Once a personal injury lawsuit is officially filed, there are distinct steps that must take place to resolve the case. However, at any time during the trial process before the jury makes a decision, parties may agree to settle the claim after negotiation. Settlement talks may take place from the very outset of the personal injury claim. Some jurisdictions even require pre-trial conference before the trial begins.

(Understanding the Pre-Trial Phases of a Personal Injury Lawsuit)


This is the formal process by which both sides of the lawsuit present their evidence and supporting facts to prove their case. For the plaintiff, their lawyer will often try to prove the defendant was negligent or, in some extreme cases, intentionally malicious and thereby caused personal injury to the plaintiff. In some cases, proving that the defendant had a duty of care to the plaintiff is simple. For instance, when establishing that a doctor neglected a patient under their care, an attorney need only establish that an official doctor/patient relationship existed. Inherent in that relationship is a duty of care to the patient on the part of the doctor. In other cases proving a duty of care existed may be a bit more complex. Establishing that the defendant had a responsibility to protect the plaintiff may be necessary should the defense argue that there was no such duty in the first place. For instance, if there is a vague relationship at play (as in a contractor who hires a subcontractor, who in turn hires an employe and that employee is injured on the job, it may be unclear that the contractor actually authorized the hire of subcontract workers by their subcontractor in the first place. And that leads to the next point. After the plaintiff makes their case, the defense will counter with evidence and supporting facts to defend themselves against the claims made in the lawsuit, ultimately attempting to avoid having to pay damages.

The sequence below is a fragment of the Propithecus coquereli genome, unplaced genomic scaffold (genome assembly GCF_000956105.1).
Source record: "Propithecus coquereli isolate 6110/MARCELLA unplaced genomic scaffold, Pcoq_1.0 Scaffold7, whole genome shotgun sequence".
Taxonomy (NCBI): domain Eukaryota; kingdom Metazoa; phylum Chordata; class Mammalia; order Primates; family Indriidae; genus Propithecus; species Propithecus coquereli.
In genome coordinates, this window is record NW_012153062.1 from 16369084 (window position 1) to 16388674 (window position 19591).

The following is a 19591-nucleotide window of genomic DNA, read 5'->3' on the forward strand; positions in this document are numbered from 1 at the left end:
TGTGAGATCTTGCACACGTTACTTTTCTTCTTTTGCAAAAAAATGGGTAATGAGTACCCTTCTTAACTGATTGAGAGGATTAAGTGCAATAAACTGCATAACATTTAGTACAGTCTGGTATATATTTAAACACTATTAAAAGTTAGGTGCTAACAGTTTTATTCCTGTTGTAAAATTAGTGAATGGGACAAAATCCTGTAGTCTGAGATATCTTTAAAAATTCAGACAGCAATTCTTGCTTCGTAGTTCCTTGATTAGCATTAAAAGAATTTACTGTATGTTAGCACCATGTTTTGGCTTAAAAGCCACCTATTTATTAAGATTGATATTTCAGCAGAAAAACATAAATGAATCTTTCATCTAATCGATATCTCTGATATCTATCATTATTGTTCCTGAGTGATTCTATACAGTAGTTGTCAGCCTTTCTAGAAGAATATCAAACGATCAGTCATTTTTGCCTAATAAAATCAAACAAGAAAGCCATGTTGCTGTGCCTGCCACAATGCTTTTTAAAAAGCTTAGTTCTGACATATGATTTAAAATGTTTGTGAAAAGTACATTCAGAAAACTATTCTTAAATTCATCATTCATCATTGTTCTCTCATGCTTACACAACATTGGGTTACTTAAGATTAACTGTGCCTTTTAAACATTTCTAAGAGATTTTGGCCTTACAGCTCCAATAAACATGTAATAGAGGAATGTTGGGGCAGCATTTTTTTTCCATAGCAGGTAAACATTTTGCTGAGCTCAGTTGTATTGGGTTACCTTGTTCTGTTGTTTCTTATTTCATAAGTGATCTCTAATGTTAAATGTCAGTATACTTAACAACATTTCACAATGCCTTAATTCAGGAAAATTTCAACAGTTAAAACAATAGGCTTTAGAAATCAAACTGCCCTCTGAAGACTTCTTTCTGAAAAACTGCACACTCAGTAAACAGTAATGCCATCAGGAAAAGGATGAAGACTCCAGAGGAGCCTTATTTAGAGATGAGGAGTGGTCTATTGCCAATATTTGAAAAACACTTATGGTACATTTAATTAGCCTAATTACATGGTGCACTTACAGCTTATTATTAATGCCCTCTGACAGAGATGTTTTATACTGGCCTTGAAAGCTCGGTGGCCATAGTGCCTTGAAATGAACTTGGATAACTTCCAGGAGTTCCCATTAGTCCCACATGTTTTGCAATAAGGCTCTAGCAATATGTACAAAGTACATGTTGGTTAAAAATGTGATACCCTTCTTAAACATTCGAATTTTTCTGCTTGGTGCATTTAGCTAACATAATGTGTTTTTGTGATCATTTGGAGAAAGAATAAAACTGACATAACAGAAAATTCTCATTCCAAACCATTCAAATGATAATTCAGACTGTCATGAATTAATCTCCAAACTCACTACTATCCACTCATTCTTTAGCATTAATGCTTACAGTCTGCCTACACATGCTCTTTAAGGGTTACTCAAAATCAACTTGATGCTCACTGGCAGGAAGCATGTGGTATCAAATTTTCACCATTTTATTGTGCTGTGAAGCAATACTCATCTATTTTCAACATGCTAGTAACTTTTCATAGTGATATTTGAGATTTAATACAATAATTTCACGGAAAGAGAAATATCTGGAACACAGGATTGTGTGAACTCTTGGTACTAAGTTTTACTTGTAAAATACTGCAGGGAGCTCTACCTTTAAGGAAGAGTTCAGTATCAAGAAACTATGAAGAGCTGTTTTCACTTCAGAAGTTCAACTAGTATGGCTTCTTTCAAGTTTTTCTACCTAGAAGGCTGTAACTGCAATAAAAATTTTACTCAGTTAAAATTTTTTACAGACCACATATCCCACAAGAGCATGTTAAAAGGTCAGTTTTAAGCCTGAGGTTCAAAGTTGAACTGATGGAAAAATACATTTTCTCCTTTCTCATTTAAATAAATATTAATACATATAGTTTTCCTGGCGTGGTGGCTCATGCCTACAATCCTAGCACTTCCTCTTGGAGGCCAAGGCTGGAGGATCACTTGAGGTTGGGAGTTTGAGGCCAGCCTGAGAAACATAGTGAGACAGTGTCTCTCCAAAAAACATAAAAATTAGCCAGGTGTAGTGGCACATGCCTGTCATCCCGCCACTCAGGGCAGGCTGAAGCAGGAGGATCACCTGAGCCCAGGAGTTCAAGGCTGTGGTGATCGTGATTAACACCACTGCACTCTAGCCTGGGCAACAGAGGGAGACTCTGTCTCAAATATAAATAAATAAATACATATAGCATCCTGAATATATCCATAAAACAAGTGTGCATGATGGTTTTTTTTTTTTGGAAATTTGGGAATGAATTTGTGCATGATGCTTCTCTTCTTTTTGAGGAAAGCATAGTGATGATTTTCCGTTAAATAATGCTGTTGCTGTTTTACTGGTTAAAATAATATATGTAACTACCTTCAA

Once both parties have had an opportunity to make their case at the close of a trial, an official verdict is typically given. If the trial is a jury trial, that decision will be made by a jury after private deliberation of the facts. If it’s a bench trial, it will be rendered by a judge. Ultimately, the verdict assigns liability and when that happens, it also determines damages, financial or otherwise.


Once the verdict is handed down, either party is given the right to file an appeal with the court if they believe the verdict was not legally sound. The party that lost the initial trail will typically file an appeal shortly after the verdict is given. If the appeal is granted, the lawsuit will move to a higher court for adjudication. A resulting decision by a higher court could reverse the original verdict in the case. However, if the court denies the appeal, the original verdict from the lower court stands. 

The process can be long and arduous, however, a plaintiff’s attorney must have enough time to prepare for trial. This gives them the best advantage possible in getting into a position to recover the highest amount of damages you’re eligible to receive.

If you’re looking for a Chicago personal injury lawyer who is attentive to your needs as a client and works hard to recover the maximum amount of compensation you’re owed, contact the experienced attorneys at Bizzieri Law Offices at 773.881.9000. The initial consultation and case review is free and should we represent you, there is no fee unless we recover damages for you.